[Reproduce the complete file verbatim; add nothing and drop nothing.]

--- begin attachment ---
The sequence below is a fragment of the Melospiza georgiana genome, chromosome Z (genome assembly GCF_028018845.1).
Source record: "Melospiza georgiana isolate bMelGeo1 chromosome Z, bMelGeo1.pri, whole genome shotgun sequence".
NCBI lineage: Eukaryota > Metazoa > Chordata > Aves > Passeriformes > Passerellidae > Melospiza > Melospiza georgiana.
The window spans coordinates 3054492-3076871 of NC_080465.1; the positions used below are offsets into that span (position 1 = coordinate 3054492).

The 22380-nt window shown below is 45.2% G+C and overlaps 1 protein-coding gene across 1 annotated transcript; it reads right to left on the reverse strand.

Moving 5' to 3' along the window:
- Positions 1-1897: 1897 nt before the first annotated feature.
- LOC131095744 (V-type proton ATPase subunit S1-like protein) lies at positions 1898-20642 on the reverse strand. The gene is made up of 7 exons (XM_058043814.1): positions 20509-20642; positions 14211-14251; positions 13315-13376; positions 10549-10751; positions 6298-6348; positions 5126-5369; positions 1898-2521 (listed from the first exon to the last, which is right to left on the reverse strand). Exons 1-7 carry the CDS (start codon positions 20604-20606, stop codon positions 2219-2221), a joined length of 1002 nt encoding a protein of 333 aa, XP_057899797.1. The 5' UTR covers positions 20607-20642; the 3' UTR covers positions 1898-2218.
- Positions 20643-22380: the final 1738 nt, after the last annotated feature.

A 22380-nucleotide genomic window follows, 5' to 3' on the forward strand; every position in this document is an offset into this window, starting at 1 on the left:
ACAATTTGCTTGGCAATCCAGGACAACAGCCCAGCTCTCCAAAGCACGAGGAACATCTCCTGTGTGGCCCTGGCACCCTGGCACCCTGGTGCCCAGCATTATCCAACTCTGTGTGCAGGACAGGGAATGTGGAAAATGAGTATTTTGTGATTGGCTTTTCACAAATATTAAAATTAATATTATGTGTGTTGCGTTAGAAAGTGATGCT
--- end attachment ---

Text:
The sequence below is a fragment of the Melospiza georgiana genome, chromosome Z (genome assembly GCF_028018845.1).
Source record: "Melospiza georgiana isolate bMelGeo1 chromosome Z, bMelGeo1.pri, whole genome shotgun sequence".
NCBI lineage: Eukaryota > Metazoa > Chordata > Aves > Passeriformes > Passerellidae > Melospiza > Melospiza georgiana.
The window spans coordinates 3054492-3076871 of NC_080465.1; the positions used below are offsets into that span (position 1 = coordinate 3054492).

The 22380-nt window shown below is 45.2% G+C and overlaps 1 protein-coding gene across 1 annotated transcript; it reads right to left on the reverse strand.

Moving 5' to 3' along the window:
- Positions 1-1897: 1897 nt before the first annotated feature.
- LOC131095744 (V-type proton ATPase subunit S1-like protein) lies at positions 1898-20642 on the reverse strand. The gene is made up of 7 exons (XM_058043814.1): positions 20509-20642; positions 14211-14251; positions 13315-13376; positions 10549-10751; positions 6298-6348; positions 5126-5369; positions 1898-2521 (listed from the first exon to the last, which is right to left on the reverse strand). Exons 1-7 carry the CDS (start codon positions 20604-20606, stop codon positions 2219-2221), a joined length of 1002 nt encoding a protein of 333 aa, XP_057899797.1. The 5' UTR covers positions 20607-20642; the 3' UTR covers positions 1898-2218.
- Positions 20643-22380: the final 1738 nt, after the last annotated feature.

A 22380-nucleotide genomic window follows, 5' to 3' on the forward strand; every position in this document is an offset into this window, starting at 1 on the left:
ACAATTTGCTTGGCAATCCAGGACAACAGCCCAGCTCTCCAAAGCACGAGGAACATCTCCTGTGTGGCCCTGGCACCCTGGCACCCTGGTGCCCAGCATTATCCAACTCTGTGTGCAGGACAGGGAATGTGGAAAATGAGTATTTTGTGATTGGCTTTTCACAAATATTAAAATTAATATTATGTGTGTTGCGTTAGAAAGTGATGCT